Barney's Brainery

General discussions of interest to readers and fans of Harlan Ellison.

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FrankChurch
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Postby FrankChurch » Sat Jan 24, 2009 12:50 pm

Are we having a grand opening party?

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Barney Dannelke
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Postby Barney Dannelke » Sat Jan 24, 2009 1:00 pm

I'll just re-post Steve's link here so people who hit this first will know what we're on about;

http://mysite.verizon.net/res7n0zi/id52.html

I've done this privately more than once but allow me to extend a very public and heartfelt thank you for allowing me to pollute his site with images taken by me with a cell phone camera in three degree weather. You can't say you are "all thumbs" if you can't feel them.

I have a friend who is a REAL photographer (other than Steve) who lives here and is going to take some better shots with real cameras as the work progresses. We may even do a video walk through depending on my mood and my vanity quotient.

So, there you go - for now.

Yes, Grand Opening when the wheelchair accessible bathroom is finished. That's going to be the bugaboo. To quote Facebook - "it's complicated."
History is a vast early warning system. -Norman Cousins (1915-1990)

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Postby Moderator » Sat Jan 24, 2009 1:34 pm

Aw, shucks. T'wernt nothin.

I find it fun to follow the progress of this sort of thing, so it's a natural to provide a forum for others who are interested to track the progress.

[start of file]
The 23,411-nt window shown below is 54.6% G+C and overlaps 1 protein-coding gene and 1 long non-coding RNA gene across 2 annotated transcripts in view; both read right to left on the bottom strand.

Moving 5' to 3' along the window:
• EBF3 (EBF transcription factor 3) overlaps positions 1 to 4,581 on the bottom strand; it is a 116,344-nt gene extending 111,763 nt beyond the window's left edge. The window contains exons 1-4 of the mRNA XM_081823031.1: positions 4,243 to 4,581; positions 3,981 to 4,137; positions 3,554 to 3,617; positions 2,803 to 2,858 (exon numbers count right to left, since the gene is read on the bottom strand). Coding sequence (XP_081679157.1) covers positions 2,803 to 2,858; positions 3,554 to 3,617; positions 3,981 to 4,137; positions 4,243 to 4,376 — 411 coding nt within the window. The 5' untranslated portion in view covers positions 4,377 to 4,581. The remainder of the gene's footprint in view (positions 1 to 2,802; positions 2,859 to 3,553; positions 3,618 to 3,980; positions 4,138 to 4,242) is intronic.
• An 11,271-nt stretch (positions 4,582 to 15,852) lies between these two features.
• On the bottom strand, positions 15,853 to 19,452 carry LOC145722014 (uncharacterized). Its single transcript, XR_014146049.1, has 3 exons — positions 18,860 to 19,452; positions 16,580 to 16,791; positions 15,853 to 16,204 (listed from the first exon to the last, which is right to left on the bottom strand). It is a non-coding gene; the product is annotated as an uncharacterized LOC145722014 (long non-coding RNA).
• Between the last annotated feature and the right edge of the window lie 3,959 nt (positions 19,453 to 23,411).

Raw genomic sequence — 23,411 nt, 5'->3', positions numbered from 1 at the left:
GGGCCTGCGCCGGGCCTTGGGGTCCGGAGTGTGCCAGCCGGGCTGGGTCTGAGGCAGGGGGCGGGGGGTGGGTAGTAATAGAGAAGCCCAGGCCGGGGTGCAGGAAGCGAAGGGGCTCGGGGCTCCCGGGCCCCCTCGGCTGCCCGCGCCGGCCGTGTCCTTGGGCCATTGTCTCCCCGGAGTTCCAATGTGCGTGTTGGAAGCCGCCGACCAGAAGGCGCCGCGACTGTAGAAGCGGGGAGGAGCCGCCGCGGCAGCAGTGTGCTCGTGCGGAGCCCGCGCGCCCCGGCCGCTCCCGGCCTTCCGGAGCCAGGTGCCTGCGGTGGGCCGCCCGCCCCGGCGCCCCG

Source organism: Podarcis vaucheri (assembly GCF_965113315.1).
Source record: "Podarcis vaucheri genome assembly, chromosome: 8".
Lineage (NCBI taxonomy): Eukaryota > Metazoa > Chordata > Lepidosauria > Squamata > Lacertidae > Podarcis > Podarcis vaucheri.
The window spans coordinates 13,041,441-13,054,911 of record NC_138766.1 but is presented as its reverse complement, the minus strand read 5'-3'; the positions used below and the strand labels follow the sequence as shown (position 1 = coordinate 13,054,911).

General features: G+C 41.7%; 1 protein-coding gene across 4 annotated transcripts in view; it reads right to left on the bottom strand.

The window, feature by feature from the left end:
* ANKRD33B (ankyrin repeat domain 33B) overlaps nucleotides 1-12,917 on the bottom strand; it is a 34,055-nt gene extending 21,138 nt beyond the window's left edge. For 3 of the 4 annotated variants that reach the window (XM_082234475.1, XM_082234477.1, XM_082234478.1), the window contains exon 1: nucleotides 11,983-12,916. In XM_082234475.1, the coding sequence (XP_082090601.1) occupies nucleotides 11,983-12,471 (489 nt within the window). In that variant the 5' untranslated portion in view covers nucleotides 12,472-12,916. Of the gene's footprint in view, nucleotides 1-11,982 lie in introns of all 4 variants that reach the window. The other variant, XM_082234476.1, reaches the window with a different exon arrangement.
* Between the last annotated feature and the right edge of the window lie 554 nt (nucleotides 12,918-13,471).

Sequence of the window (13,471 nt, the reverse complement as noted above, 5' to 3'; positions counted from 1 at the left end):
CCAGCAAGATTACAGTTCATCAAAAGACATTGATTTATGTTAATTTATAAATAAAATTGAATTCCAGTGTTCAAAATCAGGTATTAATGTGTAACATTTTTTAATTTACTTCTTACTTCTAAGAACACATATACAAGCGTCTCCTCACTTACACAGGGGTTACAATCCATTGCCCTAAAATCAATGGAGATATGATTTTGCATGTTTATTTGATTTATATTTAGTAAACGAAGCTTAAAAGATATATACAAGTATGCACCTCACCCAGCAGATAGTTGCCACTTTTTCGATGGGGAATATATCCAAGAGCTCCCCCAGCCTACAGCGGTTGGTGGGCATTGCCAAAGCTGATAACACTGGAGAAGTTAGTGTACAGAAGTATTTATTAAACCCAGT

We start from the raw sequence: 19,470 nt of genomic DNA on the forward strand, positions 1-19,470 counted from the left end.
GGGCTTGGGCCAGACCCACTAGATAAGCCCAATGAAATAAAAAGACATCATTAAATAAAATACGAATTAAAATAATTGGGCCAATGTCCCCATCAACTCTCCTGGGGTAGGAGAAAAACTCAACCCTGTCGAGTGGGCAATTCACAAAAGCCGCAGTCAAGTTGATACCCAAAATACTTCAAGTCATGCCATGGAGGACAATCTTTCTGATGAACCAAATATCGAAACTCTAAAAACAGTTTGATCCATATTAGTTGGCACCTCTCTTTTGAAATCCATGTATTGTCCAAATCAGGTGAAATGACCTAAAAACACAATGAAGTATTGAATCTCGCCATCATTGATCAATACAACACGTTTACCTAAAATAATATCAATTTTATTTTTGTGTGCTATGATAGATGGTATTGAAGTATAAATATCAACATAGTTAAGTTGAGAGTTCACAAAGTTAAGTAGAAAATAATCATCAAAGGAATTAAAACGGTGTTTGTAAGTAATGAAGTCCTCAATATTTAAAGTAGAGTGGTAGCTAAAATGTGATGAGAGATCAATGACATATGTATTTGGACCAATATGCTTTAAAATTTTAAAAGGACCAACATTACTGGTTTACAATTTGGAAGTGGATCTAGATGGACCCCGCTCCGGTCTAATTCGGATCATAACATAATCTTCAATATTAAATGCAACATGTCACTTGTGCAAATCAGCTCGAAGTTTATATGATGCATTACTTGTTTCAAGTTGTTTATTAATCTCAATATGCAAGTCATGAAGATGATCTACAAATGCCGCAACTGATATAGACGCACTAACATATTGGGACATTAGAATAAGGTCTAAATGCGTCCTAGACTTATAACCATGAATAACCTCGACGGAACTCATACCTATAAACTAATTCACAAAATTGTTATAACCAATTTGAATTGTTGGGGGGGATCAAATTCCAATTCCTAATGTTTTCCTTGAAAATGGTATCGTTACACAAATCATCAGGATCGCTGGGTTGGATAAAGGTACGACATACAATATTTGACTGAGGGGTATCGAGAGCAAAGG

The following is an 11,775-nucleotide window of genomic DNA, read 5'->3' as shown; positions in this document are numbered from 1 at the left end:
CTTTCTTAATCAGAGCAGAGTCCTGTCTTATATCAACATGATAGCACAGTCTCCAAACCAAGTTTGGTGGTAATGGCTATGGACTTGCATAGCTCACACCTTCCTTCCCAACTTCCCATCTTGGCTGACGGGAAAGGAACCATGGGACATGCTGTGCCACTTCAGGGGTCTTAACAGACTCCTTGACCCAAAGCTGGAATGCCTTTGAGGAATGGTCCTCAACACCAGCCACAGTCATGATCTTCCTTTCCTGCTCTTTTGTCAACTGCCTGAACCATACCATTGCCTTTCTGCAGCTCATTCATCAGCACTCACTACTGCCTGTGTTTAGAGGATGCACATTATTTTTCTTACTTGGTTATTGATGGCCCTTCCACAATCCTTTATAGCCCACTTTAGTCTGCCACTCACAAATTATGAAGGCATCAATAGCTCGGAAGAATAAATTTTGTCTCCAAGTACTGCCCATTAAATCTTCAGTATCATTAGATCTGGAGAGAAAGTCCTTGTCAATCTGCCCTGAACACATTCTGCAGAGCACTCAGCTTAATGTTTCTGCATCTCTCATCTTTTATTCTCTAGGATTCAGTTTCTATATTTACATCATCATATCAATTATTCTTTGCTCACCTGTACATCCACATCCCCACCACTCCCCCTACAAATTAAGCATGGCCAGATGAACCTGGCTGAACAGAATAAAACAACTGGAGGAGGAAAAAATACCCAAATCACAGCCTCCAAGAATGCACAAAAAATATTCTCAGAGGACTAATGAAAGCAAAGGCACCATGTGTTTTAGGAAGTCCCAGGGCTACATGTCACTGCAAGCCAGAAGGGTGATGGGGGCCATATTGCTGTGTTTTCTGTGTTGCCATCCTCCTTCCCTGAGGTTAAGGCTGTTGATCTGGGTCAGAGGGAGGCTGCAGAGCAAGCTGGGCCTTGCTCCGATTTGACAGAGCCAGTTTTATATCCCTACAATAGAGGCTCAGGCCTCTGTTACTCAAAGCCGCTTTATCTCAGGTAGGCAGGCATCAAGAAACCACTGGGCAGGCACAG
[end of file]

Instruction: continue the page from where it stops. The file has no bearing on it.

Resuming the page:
And as far as the wheelchair accessible bathroom, you might just put it down the hill from the Brainery. It keeps you from being asked a second time.
(KIDDING!!)
- I love to find adventure. All I need is a change of clothes, my Nikon, an open mind and a strong cup of coffee.

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Barney Dannelke
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Postby Barney Dannelke » Sat Jan 24, 2009 1:39 pm

I want to say something unkind about that because of the expense and what it does to my "schedule" but all I need to do is think that shit and my first customer will be Stephen Hawking or some vet or, really, ANYBODY who needs a wheelchair and all six of my karma points go right down the drain.

I am SO lucky.
History is a vast early warning system. -Norman Cousins (1915-1990)

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Barney Dannelke
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Postby Barney Dannelke » Sat Jan 24, 2009 7:18 pm

I just cleaned out all the pics on my phone - parole violations and what have you - and i have put together a folder of six or seven pictures of the Christian's Spring Hotel & Tavern. This is now a private club, invitation only B.Y.O. that does private get togethers and movie nights and ... other stuff.

I'm not going to ask that Steve do another gallery since it's not open to the general public - BUT, if someone REALLY wants to know what my Fortress of Not-So-Solitude looks like and they shoot me an e-mail I just MIGHT oblige them.

- Barney
History is a vast early warning system. -Norman Cousins (1915-1990)

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FinderDoug
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Postby FinderDoug » Mon Jan 26, 2009 12:38 pm

all I need to do is think that shit and my first customer will be Stephen Hawking or some vet or


or on day one, I show up in one just on General Principle. AND ask for lots of shit off the high shelves.

I'm a li'l bastard that way.

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Barney Dannelke
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Postby Barney Dannelke » Sat Jan 31, 2009 7:14 pm